The scale and scope of the 2177 km Gulf Cooperation Council (GCC) rail network is truly breathtaking and it is, as a single project, far larger and more ambitious than anything seen in Europe. With the detailed engineering and design work for the next sections planned to be completed this year the need to consider how emergency response to the proposed rail network will take place is an area for much scoping and planning.
Whilst there are many differences in rail and tunnel systems across the world, there are lessons that can be learnt from incidents on the rail networks in Europe.
There are many lessons that have been identified as a result of past tunnel and high speed rail incidents. Particularly relevant are those related to pre-planning and incident management and these could inform the project planning process for the GCC rail network response arrangements.
Being an island, Great Britain had not, in the past, had much experience of managing cross-border incidents, let alone those that related to its transport infrastructure. This all changed back in 1994 with the completion of the Channel Tunnel, the first fixed rail link between Great Britain and France. In 2007 the completion of the associated High Speed 1, which links the Channel Tunnel with London, and includes three tunnel sections, and spans three separate fire and rescue services, added to the incident management requirements.
There have been four major fires in the Channel Tunnel; all have resulted in considerable damage and closed sections of the tunnel for many months. The fires in 1996, 2006, 2008 and 2012 occurred on-board the HGV carrying shuttles. Official investigations, which followed all of these fires, highlighted the difficulties of fighting fires, some many miles inside the tunnel system, and the difficulties of managing such incidents across national boundaries.
The fire in 2008 was the largest, lasting for six hours and reaching temperatures of 1000°C and as one of the senior officers managing the incident on the UK side it was very helpful to be able to apply the lessons learnt in 1996 and 2006 to the management of operations. It is not only fires that have affected the tunnel system. On a number of occasions, and most notably in 2014 and 2009, mass evacuation of passengers, from stranded trains has been necessary from within the tunnel system. These incidents highlighted how quickly the conditions on-board trains can deteriorate should ventilation and air condition systems not be operative and the number of staff required to manage a successful and safe evacuation.
Pre-planning is a key element for response to any transport system and in the case of the Channel Tunnel much time and effort was put into preparing the Bi-National Plan which was developed before the tunnel system was operational. What assisted the planning process was the scoping of scenarios, based on experience and research, and the testing of those scenarios through modelling, and most importantly, actual exercises. The Bi-National Plan has constantly been updated over the past 20 years based on the outcomes of these exercises, changes in the tunnel design and operation, and the outcomes of incident investigations.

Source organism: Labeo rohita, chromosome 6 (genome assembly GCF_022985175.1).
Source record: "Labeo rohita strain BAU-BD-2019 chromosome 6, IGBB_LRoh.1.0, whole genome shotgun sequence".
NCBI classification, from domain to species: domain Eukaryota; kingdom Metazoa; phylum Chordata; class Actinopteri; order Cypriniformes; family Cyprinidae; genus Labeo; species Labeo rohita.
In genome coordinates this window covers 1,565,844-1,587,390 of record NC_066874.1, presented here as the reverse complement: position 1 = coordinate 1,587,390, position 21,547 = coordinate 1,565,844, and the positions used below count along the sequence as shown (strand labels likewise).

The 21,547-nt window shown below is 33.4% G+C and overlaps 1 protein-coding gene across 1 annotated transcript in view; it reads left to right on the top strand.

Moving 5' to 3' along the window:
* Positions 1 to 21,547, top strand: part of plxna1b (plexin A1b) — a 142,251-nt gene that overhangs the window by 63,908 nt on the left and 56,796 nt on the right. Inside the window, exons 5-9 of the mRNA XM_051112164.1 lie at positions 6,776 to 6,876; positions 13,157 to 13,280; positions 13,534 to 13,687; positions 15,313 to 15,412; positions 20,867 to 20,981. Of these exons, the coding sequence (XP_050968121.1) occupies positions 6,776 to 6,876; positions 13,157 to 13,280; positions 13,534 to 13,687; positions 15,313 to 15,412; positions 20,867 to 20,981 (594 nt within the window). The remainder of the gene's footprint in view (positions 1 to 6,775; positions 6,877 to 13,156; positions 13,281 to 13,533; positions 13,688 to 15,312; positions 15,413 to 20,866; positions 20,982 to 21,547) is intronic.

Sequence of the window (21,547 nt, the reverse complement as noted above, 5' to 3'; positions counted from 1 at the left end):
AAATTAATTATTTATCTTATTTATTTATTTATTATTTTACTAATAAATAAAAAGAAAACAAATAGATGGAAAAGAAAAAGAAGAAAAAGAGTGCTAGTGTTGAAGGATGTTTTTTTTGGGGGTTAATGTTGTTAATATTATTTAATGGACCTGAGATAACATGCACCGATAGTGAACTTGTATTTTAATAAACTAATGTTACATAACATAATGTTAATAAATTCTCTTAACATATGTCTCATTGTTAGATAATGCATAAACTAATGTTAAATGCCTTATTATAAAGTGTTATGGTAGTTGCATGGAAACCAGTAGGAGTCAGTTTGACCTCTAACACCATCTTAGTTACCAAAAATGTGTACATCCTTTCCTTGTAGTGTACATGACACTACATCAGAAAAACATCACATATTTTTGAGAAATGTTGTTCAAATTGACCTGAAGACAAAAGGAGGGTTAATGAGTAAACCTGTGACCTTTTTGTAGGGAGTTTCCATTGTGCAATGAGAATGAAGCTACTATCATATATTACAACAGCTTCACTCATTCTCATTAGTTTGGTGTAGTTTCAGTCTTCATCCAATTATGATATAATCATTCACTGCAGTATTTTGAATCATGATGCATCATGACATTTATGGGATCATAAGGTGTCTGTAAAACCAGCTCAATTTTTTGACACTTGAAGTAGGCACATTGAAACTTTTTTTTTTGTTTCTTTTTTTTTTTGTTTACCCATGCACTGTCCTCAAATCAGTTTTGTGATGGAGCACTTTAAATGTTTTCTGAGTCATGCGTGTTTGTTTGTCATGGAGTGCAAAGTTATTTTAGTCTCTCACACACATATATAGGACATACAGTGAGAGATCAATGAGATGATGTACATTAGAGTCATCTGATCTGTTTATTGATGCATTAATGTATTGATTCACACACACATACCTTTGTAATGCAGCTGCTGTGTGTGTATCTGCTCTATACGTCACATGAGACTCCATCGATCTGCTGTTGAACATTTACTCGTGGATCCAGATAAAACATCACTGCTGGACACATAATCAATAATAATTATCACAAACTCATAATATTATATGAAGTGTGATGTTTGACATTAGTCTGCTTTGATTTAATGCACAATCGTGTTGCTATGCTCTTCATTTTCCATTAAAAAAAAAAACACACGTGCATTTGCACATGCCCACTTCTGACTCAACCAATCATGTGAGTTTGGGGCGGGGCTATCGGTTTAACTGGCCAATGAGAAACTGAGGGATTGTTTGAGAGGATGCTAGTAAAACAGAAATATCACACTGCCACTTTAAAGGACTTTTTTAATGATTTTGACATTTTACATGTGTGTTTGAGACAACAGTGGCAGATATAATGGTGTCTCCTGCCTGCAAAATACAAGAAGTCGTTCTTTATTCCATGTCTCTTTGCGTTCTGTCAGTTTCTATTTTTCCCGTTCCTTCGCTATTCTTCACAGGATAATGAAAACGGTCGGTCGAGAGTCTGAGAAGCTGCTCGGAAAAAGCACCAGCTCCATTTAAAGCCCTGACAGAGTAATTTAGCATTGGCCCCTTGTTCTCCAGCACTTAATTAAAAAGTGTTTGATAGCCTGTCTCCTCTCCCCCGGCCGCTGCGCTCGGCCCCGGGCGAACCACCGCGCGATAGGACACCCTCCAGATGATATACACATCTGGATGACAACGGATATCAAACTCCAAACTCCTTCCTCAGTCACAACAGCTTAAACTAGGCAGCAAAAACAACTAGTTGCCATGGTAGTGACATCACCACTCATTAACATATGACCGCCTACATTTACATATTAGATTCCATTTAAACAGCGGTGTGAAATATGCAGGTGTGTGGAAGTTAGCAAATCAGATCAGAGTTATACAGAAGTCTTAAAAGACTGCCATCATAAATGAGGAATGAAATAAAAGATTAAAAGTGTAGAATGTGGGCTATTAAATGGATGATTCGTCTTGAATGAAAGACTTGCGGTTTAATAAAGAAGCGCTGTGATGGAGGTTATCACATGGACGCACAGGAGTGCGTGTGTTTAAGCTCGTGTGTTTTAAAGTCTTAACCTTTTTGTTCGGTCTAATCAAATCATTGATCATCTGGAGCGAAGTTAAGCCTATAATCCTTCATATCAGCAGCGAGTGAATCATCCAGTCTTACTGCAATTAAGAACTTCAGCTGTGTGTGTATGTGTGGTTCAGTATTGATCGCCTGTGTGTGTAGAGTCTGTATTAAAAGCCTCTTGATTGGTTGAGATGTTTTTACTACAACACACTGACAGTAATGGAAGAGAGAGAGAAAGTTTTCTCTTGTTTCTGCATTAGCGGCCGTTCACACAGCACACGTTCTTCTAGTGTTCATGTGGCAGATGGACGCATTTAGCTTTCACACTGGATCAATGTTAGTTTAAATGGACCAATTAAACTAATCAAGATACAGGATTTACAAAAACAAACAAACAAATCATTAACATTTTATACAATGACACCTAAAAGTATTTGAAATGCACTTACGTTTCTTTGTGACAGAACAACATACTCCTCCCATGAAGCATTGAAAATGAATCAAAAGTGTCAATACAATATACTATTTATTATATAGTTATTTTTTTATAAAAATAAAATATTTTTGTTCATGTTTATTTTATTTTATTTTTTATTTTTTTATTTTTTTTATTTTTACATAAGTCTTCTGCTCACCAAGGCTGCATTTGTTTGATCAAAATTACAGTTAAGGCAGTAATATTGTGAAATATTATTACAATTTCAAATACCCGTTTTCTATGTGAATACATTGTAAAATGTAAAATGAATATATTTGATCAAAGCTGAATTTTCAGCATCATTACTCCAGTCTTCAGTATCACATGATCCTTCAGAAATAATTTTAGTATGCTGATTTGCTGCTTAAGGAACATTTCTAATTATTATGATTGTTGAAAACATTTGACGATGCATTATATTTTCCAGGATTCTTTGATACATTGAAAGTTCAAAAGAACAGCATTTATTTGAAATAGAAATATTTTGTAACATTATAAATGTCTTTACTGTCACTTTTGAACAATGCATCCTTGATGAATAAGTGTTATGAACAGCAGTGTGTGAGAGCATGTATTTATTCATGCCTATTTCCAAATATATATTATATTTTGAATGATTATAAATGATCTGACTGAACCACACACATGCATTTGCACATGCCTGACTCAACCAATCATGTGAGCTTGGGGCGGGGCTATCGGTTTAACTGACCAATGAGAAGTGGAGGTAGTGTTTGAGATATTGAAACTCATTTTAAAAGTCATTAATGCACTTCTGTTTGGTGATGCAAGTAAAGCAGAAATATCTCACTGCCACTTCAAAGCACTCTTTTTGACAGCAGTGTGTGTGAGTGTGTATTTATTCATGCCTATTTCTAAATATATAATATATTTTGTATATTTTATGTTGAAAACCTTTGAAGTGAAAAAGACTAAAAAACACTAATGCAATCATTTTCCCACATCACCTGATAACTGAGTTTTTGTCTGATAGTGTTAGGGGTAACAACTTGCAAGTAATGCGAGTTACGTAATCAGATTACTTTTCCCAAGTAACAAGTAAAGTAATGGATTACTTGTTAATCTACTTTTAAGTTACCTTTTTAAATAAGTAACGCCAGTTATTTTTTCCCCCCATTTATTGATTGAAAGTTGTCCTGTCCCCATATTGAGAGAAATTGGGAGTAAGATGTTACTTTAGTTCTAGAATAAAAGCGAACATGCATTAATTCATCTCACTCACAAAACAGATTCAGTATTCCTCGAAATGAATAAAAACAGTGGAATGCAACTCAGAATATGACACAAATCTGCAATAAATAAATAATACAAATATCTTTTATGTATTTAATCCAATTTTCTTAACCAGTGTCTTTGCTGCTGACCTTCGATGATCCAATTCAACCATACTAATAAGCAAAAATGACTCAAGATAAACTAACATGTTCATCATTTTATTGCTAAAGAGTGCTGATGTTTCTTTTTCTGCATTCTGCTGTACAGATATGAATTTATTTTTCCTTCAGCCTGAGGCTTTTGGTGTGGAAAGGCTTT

Who is in charge? What would seem to be a simple question can prove to be more complicated, especially where transport systems cross national boundaries. In the case of the Channel Tunnel there is a fixed point; at the mid-point between the two countries, at which national primacy changes. What proved to be more complicated, and needed to be included in the planning process, were the arrangements should one nation’s resources be the first to arrive at an incident in another country’s area. Details are contained within the Bi-National Plan on this scenario and the plan also includes legal responsibilities and the arrangements for summoning assistance from neighbouring fire and rescue services both sides of the tunnel.
Fire and rescue services across the world face the same operational issues, however, the way in which they train, equip and respond is substantially different. Add to this the fact that language and terminology may vary you have a mixture for confusion. The issue of joint operational response required considerable time and planning so that the UK and French fire and rescue services could operate effectively and safely at incident. The original plan was to consider aligning equipment and procedures, however, after considerable scoping it was deemed that it would not be possible and a command and control system was developed to ensure safe joint operational response.
Having responded to a number of tunnel and high-speed rail incidents an understanding of the safety and firefighting systems that will be encountered is essential. In tunnel communications systems tend to be complex and to ensure that operations are conducted safely, and that the in tunnel and outside tunnel command and control arrangements are effective, it is essential that they are tested and well practiced. Overhead train traction power supplies, normally 25kv, require specific procedures and training and past incidents have highlighted the need for rapid isolation
and earthing at the site of any incident.
For more information, go to www.eurotunnelgroup.com/uk/the-channel-tunnel/